Suggestions for simple persistance in a web app?

Steve Holden sholden at holdenweb.com
Tue Sep 4 01:36:21 CEST 2001


"Kevin Dahlhausen" <kdahlhaus at yahoo.com> wrote in message
news:283adf56.0108270848.3b9d159e at posting.google.com...
> Ignacio Vazquez-Abrams <ignacio at openservices.net> wrote in message t.
>
> > Also, I'm curious as to why you say that you can't use a database
server. You
> > mention "loading a complete database into memory".
> .
> >Please> explain what you mean.
>
> There's a few reasons why I was hoping to avoid a database server. I'm
> learning Webware and wanted to eliminate learing the database server
> on top of that.  I don't believe the ISP I would like to deploy it to
> provides access to a database, at least not without extra $$$, which
> means more hassle for me as I'd have to get approval for the extra
> money. It would have to come eventually, but for not I"d like to
> procastinate a bit on the database side and design the app!
>
> I mentioned 'loading into memory' as I because while gadfly seems like
> a perfect solution, when I lasted looked at it it loaded the whole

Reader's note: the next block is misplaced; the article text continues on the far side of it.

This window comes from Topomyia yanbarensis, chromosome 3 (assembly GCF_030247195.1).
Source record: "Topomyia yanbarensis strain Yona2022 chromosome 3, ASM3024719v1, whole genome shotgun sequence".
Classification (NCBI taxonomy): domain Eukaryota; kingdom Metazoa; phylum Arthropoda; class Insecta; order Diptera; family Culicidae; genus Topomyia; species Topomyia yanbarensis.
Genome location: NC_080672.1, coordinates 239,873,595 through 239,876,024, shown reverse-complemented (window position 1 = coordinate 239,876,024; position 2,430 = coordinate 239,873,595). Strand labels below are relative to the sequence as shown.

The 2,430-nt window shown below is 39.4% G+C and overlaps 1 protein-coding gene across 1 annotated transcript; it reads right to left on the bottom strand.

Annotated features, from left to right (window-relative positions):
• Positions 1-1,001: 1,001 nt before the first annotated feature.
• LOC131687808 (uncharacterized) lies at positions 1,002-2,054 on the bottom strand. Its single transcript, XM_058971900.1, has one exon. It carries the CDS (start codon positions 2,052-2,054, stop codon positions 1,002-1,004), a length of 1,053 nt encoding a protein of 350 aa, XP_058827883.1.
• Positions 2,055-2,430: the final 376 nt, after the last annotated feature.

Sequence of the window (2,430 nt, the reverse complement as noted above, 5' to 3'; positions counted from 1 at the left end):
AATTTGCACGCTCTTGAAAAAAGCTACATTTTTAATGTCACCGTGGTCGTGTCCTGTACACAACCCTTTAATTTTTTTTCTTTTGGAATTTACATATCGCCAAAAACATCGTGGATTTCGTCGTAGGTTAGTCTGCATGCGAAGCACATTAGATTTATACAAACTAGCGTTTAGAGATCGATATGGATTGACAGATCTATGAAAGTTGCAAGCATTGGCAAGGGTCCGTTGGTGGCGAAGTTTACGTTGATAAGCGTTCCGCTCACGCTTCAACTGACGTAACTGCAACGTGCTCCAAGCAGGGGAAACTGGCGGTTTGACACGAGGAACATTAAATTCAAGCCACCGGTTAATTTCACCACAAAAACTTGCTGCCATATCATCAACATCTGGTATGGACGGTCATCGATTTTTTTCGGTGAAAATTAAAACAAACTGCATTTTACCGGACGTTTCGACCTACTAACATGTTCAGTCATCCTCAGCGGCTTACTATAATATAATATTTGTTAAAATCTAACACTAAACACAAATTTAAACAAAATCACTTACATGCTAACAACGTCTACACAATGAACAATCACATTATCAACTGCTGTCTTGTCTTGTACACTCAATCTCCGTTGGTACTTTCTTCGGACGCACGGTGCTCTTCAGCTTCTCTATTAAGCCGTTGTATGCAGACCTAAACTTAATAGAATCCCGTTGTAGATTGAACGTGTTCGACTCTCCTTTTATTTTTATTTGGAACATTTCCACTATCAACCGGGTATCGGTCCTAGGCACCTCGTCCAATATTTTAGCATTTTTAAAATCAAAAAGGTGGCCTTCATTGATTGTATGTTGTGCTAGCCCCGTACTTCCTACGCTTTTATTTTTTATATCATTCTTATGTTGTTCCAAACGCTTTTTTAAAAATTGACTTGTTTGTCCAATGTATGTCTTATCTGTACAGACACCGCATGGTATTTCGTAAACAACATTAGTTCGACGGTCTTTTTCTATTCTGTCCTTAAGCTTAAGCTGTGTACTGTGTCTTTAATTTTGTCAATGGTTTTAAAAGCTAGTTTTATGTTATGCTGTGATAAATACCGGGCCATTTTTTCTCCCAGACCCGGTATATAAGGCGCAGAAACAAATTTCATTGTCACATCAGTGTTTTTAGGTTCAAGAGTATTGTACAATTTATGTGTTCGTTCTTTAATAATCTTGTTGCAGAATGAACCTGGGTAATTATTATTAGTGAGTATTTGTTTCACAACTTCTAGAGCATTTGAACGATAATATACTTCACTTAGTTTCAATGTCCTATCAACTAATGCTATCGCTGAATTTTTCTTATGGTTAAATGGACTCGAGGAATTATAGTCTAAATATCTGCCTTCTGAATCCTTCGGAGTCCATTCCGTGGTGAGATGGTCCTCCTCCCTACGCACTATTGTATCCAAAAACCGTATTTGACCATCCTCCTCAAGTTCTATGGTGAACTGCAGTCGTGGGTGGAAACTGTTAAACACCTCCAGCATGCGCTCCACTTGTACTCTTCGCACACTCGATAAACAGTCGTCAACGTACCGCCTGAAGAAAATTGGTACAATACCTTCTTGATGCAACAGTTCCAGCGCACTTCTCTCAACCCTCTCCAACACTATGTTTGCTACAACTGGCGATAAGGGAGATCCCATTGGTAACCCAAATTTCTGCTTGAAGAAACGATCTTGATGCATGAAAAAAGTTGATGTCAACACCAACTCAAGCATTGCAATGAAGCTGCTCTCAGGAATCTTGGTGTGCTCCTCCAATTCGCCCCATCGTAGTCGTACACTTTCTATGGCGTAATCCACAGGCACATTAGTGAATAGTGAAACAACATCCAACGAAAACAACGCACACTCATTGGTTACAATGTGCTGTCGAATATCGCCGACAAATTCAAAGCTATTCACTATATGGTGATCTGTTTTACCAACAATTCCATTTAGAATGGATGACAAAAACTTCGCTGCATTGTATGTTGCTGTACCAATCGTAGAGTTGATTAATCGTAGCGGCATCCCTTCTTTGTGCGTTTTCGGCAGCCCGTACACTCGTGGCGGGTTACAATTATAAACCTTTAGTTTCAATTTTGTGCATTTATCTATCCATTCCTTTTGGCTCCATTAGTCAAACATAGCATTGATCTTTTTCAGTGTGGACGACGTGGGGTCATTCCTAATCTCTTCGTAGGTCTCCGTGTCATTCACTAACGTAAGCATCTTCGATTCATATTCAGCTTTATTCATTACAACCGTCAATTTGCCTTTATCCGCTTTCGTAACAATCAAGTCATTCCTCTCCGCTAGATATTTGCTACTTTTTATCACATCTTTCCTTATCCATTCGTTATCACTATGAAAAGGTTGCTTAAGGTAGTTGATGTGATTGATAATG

> database into memory.  Althought that might not be too bad  for
> development, then switch to a full-fledged database later. (Just
> checking with Chordate, Gadfly still loads the entire database, but it
> shouldn't be a problem until you approach tens of thousands of rows).
>
> Anway, it seems like the best bet is look into the Webware-friendly
> ISPs.

Kevin:

You should be aware that if you use Gadfly you'll end up using pretty much
the same interface as any other SQL-based database. So, it won't save you
any learning, but at the same time there's less rewriting to do when you
migrate to a full RDBMS.

regards
 Steve
--
http://www.holdenweb.com/








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